The team felt a roller-coaster of emotions whilst cleaning up the high loading of plastic from Greta beach, from feeling overwhelmed to elated. At the end of each day, all were exhausted from carrying all the heavy bags full of trash up the steep stairs and through the forest to load onto the utes.
Cleaning up alone will not solve the crisis, but by each of us taking direct action on the beaches we are able to expose the actual polluters and hold them accountable for the rapidly rising amounts of trash infiltrating the ocean.
There are two option: do nothing or clean up. The choice has been made for us, as we cannot stand by and watch as plastic piles up along the coastline.
Sea Shepherd will always take direct action and continue to protect marine life by reducing the loading of ocean plastic pollution on the beaches.
"The density of plastic circulating presently in our oceans is hard to imagine. Still, when 1.3 tonnes of plastic is removed from a tiny area of beach, no bigger than most people’s kitchens, this gives a small insight into the scale of the plastic crisis we are currently facing. Climate change and plastic turmoil are two significant threats to humans, the oceans, and our future on this planet. They are both attributed to the same source, the fossil fuel industry. We can no longer stand by and wait. We must act and demand change from these big polluters."Liza Dicks, Remote Marine Debris Campaigner
Everyday, our team saw a steady stream of plastic heading directly onto the beach. Our surveys revealed an estimated 2.5 million pieces of plastic across a 4m tide line on Greta Beach.
Our data collection shows a snapshot of what was covering Greta beach, with 99.95% of the items being plastic.
With over a third of the world's plastic production used to make single-use plastic items annually, it is hardly surprising that over 27,000 straws were picked up in two days, along with bottle tops, water cups and food packaging.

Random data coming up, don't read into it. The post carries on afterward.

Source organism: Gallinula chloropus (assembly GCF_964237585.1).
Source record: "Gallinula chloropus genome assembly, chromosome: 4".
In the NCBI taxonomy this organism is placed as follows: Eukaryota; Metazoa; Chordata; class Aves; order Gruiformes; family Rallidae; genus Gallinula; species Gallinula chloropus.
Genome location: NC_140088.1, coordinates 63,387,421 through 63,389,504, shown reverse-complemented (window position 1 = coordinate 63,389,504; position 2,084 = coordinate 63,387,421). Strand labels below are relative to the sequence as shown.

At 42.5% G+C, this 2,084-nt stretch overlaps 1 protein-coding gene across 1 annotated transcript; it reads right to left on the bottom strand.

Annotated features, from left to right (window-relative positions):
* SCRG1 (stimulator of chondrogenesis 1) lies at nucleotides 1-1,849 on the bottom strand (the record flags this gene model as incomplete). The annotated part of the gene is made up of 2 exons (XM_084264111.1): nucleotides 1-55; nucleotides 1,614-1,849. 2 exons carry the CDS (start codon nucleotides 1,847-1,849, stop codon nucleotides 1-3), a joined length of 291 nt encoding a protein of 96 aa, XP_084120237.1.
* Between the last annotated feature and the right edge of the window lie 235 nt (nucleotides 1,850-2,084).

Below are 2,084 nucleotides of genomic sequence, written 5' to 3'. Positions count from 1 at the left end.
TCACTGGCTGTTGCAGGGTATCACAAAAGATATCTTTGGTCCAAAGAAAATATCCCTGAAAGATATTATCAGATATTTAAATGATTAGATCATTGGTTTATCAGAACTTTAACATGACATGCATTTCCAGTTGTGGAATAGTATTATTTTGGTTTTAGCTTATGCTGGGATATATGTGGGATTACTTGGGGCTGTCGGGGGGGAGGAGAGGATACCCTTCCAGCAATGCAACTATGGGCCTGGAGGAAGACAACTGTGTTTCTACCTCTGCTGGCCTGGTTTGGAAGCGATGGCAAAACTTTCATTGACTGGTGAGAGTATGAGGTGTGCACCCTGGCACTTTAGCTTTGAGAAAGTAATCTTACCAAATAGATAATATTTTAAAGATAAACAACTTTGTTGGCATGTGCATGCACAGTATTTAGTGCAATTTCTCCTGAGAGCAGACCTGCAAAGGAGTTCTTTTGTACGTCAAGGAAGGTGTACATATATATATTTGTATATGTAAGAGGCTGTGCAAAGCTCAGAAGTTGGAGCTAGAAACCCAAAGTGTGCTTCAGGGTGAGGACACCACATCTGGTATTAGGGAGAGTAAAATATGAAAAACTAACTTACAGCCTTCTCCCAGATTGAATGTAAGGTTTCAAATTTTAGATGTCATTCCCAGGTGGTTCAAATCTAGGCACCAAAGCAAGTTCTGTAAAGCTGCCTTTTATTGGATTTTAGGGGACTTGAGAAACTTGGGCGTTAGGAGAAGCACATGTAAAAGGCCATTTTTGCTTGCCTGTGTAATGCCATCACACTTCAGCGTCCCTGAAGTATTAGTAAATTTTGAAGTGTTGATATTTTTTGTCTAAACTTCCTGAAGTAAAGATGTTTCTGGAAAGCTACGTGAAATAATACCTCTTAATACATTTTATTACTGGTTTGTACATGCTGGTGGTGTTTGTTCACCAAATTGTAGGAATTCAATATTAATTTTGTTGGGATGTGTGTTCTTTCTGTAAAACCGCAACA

Removed in two days from Greta Beach:
HARD PLASTIC 311,991
RUBBER REMNANT 64,120
BOTTLE TOPS/LIDS 37,519
BURNT PLASTIC 11,611
WATER CUPS 7,981
PERSONAL CARE BOTTLES 6,328
FOOD PACKAGING/CONTAINERS 4,655
ROPE and SCRAPS (LESS THAN A METRE) 4,433
After four arduous days on Greta Beach, the team's hard work was rewarded with the sight of white sand saved from the toxic plastic cover. Crabs scurried around free from the oil-polluted items, and the crew were ecstatic at the results of their work knowing that they had made the beach safer for all marine life.
"Seeing a clean beach was the best reward for the enormous effort made by every team member."Karolina Strittmatter – Sea Shepherd Marine Debris Admin Coordinator
The ocean around Christmas Island is home to diverse and vulnerable marine life. All of these beautiful animals are sadly affected by the staggering amount of marine debris polluting their home.
When standing on the cliffs, turtles, sharks, giant trevally, dolphins and whales can all be spotted swimming in the deep blue water below. This reminded everyone why it is vital we continue to protect remote places such as Christmas Island.
Each of us can be part of the change just by taking some simple actions:
1. Join a Sea Shepherd Australia clean-up event, or pick up litter as you walk along your local beach.
2. Refuse single-use plastics and send a strong message to the fossil fuel and packaging industry that it is time for real change.
3. Remove fish from your diet; reduce your plastic footprint and refuse to take part in the 1 million tonnes of fishing gear dumped into the ocean each year.
By working together, we will have clean oceans again!